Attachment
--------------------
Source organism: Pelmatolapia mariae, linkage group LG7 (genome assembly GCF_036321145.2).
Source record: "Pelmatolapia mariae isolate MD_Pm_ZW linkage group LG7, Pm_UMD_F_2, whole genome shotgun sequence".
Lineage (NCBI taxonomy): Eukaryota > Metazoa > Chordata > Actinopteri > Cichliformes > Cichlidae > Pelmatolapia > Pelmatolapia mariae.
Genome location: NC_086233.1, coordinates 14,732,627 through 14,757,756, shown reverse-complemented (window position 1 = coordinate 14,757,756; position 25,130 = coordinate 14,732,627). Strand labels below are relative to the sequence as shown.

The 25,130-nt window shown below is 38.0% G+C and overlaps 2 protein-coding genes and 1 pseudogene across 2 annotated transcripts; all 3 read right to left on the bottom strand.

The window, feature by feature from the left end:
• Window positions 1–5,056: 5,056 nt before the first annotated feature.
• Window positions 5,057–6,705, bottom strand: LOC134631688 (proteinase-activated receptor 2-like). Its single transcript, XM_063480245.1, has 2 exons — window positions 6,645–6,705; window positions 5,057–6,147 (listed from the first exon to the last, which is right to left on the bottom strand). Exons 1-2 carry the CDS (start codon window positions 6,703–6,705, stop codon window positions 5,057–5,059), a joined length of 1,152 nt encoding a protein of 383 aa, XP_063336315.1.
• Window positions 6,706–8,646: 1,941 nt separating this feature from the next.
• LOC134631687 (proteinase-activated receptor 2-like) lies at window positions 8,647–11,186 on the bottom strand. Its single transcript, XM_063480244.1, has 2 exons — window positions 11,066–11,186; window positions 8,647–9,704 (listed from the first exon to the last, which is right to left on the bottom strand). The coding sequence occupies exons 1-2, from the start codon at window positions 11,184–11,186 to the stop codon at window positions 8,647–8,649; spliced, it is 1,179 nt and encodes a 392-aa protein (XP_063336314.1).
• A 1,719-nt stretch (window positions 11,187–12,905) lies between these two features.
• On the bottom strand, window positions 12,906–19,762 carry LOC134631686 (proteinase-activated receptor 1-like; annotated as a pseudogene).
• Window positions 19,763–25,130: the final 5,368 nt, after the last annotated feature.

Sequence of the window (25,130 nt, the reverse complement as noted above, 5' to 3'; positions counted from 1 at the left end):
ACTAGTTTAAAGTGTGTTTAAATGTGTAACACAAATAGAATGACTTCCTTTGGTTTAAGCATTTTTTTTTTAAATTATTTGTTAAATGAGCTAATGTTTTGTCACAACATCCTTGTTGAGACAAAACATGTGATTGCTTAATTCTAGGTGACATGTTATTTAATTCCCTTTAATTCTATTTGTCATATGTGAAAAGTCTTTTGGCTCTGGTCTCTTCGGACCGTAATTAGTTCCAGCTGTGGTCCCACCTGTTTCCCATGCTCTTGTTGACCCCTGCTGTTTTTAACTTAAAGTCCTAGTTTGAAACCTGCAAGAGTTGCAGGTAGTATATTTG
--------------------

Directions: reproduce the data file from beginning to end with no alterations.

Source organism: Pelmatolapia mariae, linkage group LG7 (genome assembly GCF_036321145.2).
Source record: "Pelmatolapia mariae isolate MD_Pm_ZW linkage group LG7, Pm_UMD_F_2, whole genome shotgun sequence".
Lineage (NCBI taxonomy): Eukaryota > Metazoa > Chordata > Actinopteri > Cichliformes > Cichlidae > Pelmatolapia > Pelmatolapia mariae.
Genome location: NC_086233.1, coordinates 14,732,627 through 14,757,756, shown reverse-complemented (window position 1 = coordinate 14,757,756; position 25,130 = coordinate 14,732,627). Strand labels below are relative to the sequence as shown.

The 25,130-nt window shown below is 38.0% G+C and overlaps 2 protein-coding genes and 1 pseudogene across 2 annotated transcripts; all 3 read right to left on the bottom strand.

The window, feature by feature from the left end:
• Window positions 1–5,056: 5,056 nt before the first annotated feature.
• Window positions 5,057–6,705, bottom strand: LOC134631688 (proteinase-activated receptor 2-like). Its single transcript, XM_063480245.1, has 2 exons — window positions 6,645–6,705; window positions 5,057–6,147 (listed from the first exon to the last, which is right to left on the bottom strand). Exons 1-2 carry the CDS (start codon window positions 6,703–6,705, stop codon window positions 5,057–5,059), a joined length of 1,152 nt encoding a protein of 383 aa, XP_063336315.1.
• Window positions 6,706–8,646: 1,941 nt separating this feature from the next.
• LOC134631687 (proteinase-activated receptor 2-like) lies at window positions 8,647–11,186 on the bottom strand. Its single transcript, XM_063480244.1, has 2 exons — window positions 11,066–11,186; window positions 8,647–9,704 (listed from the first exon to the last, which is right to left on the bottom strand). The coding sequence occupies exons 1-2, from the start codon at window positions 11,184–11,186 to the stop codon at window positions 8,647–8,649; spliced, it is 1,179 nt and encodes a 392-aa protein (XP_063336314.1).
• A 1,719-nt stretch (window positions 11,187–12,905) lies between these two features.
• On the bottom strand, window positions 12,906–19,762 carry LOC134631686 (proteinase-activated receptor 1-like; annotated as a pseudogene).
• Window positions 19,763–25,130: the final 5,368 nt, after the last annotated feature.

Sequence of the window (25,130 nt, the reverse complement as noted above, 5' to 3'; positions counted from 1 at the left end):
ACTAGTTTAAAGTGTGTTTAAATGTGTAACACAAATAGAATGACTTCCTTTGGTTTAAGCATTTTTTTTTTAAATTATTTGTTAAATGAGCTAATGTTTTGTCACAACATCCTTGTTGAGACAAAACATGTGATTGCTTAATTCTAGGTGACATGTTATTTAATTCCCTTTAATTCTATTTGTCATATGTGAAAAGTCTTTTGGCTCTGGTCTCTTCGGACCGTAATTAGTTCCAGCTGTGGTCCCACCTGTTTCCCATGCTCTTGTTGACCCCTGCTGTTTTTAACTTAAAGTCCTAGTTTGAAACCTGCAAGAGTTGCAGGTAGTATATTTG